The Internet is a vast and addicting place. You can spend hours watching cat videos, following your favorite celebrities on Instagram, or playing clan matches in Halo. As exciting as it is to be on the Internet, a new study has found that teens who spend a huge amount of time on the Internet may be at risk of developing high blood pressure.

The study, published in the Journal of School Nursing, found that out of 134 teens who described themselves as heavy Internet users — spending at least 14 hours a week online — 26 of them had elevated blood pressure levels. According to lead author Dr. Andrea Cassidy-Bushrow, a researcher at Henry Ford's Department of Public Health Sciences, moderation is the key to lowering blood pressure levels in all ages.

"Using the Internet is part of our daily life but it shouldn't consume us," she said in a press release. "In our study, teens considered heavy Internet users were on the Internet an average of 25 hours a week. It's important that young people take regular breaks from their computer or smartphone, and engage in some form of physical activity.”

Cassidy-Bushrow recommended that parents try to limit the amount of time their teens spend on the Internet, stating that “two hours a day, five days a week is good rule of thumb."

For the study, researchers compiled data from 335 students aged 14 to 17 who underwent a physical exam, a blood pressure screening, and a 55-part survey regarding their Internet use the week before the physical exam. The survey included questions that asked how the teens spent their time on the Internet, the number of email addresses they owned, and what they used the Internet for.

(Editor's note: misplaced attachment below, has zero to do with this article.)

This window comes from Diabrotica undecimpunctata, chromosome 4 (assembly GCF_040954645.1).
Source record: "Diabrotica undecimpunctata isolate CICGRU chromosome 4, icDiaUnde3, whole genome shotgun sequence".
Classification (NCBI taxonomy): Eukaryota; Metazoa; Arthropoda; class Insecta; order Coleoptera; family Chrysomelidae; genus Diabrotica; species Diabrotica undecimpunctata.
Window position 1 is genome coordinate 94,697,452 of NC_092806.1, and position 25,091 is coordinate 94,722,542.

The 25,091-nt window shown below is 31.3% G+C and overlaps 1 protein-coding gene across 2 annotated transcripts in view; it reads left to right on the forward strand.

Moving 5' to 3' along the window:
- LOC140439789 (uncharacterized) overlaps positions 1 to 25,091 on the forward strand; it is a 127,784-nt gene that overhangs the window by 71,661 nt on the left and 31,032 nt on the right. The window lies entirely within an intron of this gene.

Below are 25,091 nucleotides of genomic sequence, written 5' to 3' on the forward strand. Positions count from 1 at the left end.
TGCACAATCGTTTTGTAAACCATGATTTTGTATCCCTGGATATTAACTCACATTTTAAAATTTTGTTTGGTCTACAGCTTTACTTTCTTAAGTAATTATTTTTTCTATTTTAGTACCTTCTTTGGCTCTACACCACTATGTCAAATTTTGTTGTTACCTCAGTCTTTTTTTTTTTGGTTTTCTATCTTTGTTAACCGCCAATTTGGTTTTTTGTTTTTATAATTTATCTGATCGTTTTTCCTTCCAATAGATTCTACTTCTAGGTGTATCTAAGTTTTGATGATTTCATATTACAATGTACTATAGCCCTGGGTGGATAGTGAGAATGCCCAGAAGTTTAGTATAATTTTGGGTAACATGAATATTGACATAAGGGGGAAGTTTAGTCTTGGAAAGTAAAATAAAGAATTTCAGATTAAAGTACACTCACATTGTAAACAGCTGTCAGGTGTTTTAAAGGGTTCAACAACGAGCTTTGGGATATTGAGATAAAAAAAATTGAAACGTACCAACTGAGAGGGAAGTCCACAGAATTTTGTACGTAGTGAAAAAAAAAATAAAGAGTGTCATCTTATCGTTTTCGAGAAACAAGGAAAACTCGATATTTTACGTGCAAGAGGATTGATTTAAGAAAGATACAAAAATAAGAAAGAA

The researchers defined Internet use as website browsing, creating or maintaining websites, sending emails, instant messaging, shopping, playing games, and doing homework. After compiling their results, they found that, on average, teens spent 15 hours on the Internet at home or in school. They also found that more black teens reported being heavy Internet users when compared to white teens, while more boys than girls were using the Internet overall. Heavy Internet users were also most likely to be overweight, thus explaining the increased risk of high blood pressure.

With only 34 percent of boys and 24 percent of girls attending physical education classes on a daily basis, it’s no wonder 20.5 percent of teens aged 12 to 19 are obese, according to the Centers for Disease Control and Prevention (CDC). The Department of Health and Human Services recommends that teens participate in at least 60 minutes of physical activity daily. These activities should include aerobic exercises like running, jumping, and swimming; muscle-strengthening exercises like climbing trees, playing tug of war, and swinging on the monkey bars; and bone-strengthening exercises like basketball, tennis, and hopscotch.

Cassidy-Bushrow believes school nurses, armed with her results, could help by monitoring students’ activity levels. "School nurses could conduct annual health screenings where blood pressure and Internet use behaviors could be assessed. Students with an elevated blood pressure would then have a follow-up visit to determine next steps."

Source: Cassidy-Bushrow, A, et al. Time Spent on the Internet and Adolescent Blood Pressure. Journal of School Nursing. 2015.